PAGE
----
Your All-in-One Guide to the Best Vegan Sources of Protein
With the rise in popularity of ingredients like tempeh and chia seeds, getting your fill of protein on a plant-based diet doesn’t have to be a challenge. In fact, options are pretty limitless and flexible these days, and it’s important to know your options, what each of them offers, and how you can make the best use of them in your diet. So the next time you’re preparing a plant-based meal and are scratching your head over which protein to include, consult this handy guide on what to use when.
Beans: Beans are known to be magical, and it’s probably because they pack loads of protein — approx. 7-8 grams per 1/2 cup! In addition to hearty burritos, you can add them to soups, dips, salads, or make delish veggie burgers out of them.
Chia seeds: Despite their size, chia seeds dish up 4.7 grams of protein per ounce. Sprinkle them over oatmeals or blend into smoothies. If you’re looking for a dessert, you can even make chia pudding.
Chickpeas: Also known as garbanzo beans, these strapping little gems pack 39 grams of protein per cup. They’re also high in fiber, which makes them a smart snack or addition to meals. Chickpeas can be enjoyed whole in salads and curries, or blended up into homemade falafel and hummus.
Edamame: This bright green bean delivers 17 grams of protein per cup. The dish is simply a preparation of immature soybeans in the pod, and it’s so delish you can simply enjoy them boiled with a hit of salt.
Green Peas: Though green peas don’t pack as hefty of a protein punch as other plant-based options, they’re still worth considering. Including a little extra protein doesn’t hurt after all, and they’re perfect in soups, stir-fries, and chilis. Per cup, you’ll get approximately 8 grams of protein.
Hemp: Hempseed is up there in terms of protein count with soy and other beans or legumes and contains all 21 known amino acids, including the nine essentials. The seeds can be ground into a meal, sprouted, made into powder, or consumed raw.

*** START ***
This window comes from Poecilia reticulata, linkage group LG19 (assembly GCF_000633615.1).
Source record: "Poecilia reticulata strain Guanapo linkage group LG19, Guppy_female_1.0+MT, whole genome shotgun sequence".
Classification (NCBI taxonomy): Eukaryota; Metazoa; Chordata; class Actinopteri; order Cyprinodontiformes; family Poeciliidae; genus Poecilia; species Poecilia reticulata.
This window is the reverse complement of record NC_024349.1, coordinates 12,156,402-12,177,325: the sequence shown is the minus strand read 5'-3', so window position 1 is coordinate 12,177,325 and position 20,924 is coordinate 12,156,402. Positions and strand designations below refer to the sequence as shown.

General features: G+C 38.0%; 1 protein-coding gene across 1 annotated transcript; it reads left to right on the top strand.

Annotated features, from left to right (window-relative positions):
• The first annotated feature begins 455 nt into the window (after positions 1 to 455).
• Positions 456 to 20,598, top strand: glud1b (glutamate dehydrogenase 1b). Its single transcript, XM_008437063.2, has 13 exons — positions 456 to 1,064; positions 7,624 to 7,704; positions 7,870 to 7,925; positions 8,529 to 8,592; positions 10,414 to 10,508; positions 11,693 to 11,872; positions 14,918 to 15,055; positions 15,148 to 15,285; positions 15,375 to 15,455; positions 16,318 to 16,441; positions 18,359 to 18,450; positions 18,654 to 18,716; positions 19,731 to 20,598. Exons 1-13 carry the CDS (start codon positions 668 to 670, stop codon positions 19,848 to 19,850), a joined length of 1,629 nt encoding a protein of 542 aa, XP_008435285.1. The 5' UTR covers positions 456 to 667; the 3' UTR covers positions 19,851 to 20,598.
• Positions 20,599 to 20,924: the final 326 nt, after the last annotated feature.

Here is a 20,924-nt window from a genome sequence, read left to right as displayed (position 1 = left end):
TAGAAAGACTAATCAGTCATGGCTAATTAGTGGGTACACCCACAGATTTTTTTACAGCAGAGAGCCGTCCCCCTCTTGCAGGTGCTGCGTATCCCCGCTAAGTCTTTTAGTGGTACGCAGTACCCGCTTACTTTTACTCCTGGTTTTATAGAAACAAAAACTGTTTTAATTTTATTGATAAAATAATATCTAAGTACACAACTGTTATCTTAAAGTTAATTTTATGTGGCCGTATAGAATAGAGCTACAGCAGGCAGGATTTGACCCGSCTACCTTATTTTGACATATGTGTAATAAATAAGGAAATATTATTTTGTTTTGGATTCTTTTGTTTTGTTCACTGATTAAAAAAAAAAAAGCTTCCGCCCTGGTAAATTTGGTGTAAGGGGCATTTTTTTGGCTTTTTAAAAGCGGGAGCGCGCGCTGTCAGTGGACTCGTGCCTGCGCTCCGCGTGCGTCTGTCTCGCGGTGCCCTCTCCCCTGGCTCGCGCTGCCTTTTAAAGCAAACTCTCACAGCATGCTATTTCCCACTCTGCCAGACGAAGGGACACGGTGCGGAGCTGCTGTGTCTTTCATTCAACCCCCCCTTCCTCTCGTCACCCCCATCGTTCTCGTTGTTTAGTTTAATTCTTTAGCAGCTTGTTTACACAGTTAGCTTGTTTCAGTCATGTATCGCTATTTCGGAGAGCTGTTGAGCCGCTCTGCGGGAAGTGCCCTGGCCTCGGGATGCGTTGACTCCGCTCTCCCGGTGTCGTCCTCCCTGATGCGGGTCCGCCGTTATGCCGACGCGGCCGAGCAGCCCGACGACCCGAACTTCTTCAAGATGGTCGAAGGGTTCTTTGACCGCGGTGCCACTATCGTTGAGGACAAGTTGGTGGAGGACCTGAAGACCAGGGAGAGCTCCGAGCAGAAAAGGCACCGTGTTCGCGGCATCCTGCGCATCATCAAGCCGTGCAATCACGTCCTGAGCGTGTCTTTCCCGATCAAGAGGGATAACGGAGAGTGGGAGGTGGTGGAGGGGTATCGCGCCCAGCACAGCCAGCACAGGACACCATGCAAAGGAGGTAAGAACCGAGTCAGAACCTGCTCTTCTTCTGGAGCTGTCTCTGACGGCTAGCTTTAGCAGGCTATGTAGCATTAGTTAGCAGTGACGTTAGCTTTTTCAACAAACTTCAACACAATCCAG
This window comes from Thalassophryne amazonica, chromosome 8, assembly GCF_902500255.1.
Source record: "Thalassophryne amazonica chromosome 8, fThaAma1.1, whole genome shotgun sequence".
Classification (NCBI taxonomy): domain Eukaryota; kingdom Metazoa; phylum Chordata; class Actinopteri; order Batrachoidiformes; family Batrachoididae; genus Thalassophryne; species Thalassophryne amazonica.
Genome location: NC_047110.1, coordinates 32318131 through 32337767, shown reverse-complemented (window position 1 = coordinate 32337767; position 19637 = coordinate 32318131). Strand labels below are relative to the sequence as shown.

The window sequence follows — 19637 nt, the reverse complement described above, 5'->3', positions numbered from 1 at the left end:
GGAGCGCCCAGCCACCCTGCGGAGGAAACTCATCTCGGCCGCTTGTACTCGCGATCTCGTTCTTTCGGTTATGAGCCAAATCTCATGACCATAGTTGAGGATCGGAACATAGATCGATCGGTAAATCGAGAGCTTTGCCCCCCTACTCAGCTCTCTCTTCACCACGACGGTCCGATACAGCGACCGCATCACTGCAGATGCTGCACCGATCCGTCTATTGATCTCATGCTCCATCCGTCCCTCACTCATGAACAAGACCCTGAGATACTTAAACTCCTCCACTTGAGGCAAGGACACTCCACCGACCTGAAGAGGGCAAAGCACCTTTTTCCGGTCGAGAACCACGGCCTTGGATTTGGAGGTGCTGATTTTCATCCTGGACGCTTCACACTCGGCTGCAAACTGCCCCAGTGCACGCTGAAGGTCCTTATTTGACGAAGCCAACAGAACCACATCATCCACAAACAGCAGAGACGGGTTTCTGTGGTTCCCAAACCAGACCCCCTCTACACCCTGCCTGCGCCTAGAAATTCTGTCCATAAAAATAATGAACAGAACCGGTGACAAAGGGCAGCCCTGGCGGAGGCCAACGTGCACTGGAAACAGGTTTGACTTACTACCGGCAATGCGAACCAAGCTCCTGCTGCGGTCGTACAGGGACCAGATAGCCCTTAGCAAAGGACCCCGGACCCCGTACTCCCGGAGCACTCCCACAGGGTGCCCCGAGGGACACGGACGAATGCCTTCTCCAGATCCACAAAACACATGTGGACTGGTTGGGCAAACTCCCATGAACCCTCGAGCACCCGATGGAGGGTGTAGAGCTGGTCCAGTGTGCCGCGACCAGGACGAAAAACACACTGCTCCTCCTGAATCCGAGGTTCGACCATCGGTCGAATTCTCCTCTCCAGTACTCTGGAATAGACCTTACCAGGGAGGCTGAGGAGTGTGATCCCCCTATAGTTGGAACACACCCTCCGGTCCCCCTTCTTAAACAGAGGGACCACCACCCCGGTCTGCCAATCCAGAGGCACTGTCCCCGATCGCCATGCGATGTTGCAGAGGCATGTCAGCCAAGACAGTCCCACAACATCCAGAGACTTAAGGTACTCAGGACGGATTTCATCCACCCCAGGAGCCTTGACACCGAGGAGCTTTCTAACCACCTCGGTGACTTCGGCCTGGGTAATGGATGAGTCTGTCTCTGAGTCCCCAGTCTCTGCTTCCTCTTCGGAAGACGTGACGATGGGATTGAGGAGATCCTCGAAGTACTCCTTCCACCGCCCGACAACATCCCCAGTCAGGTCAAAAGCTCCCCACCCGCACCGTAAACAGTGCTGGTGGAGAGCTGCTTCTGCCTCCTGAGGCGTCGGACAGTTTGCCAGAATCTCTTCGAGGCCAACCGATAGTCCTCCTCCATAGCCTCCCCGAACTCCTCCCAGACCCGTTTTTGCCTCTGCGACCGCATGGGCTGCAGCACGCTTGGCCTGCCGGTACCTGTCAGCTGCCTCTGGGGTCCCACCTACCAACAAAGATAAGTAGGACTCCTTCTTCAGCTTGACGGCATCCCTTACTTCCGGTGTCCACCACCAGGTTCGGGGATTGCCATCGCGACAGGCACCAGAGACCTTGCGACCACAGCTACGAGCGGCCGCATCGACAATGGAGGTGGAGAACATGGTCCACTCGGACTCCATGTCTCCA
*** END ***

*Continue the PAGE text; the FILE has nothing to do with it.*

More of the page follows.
Leafy Greens: Broccoli, Brussels sprouts, spinach, and collards are all fab sources of protein. Including them in your diet can increase your intake, but remember that legumes, seeds, and nuts have much higher amounts of protein. Incorporating both in one meal is ideal.
Non-Dairy Milk: Some non-dairy milks are considered to be a solid source of protein (soy milk with 7 grams per cup; hemp milk and oat milk with 5 grams per cup), however, other popular choices are not. Almond milk, cashew milk, and rice milk deliver little to no protein.
Nuts and Nut Butters: On top of being a great source of healthy fats and fiber, nuts are big on protein — but the list is extensive. Some of the most prominent high-protein nuts include peanuts, almonds, and pistachios. You can get creative and incorporate them into your meals, or simply toss back a handful as a healthy snack.
Tempeh: Tempeh has a hearty texture and, made from fermented soybeans, it gives you a whopping 31 grams of protein per cup. It’s terrific for tacos, rice bowls, and even sandwiches.
Tofu: Also referred to as bean curd, tofu is made from coagulated soy milk. It’s the most widely recognized sub-in for meat in vegetarian diets *and* it’s a complete protein — with 10 grams of it per half cup!
Seeds: Much like nuts, the list of beneficial seeds is quite lengthy. But the ones that are most gainful by the protein-to-calorie ratio are pumpkin and squash seeds, sunflower seeds, sesame seeds, and flax seeds.
Seitan: The texture of wheat gluten, or seitan, has been deemed the most meat-like and it offers 24 grams of protein per 3.5 oz. But, because of its low content of the essential amino acid lysine, it’s not a complete protein.
Quinoa: This grain packs all nine essential amino acids to nourish your bod. While offering 8 grams of protein per cup, quinoa pairs awesomely with pretty much anything, so you can easily add more of your fave proteins to it for a hearty protein-packed meal.
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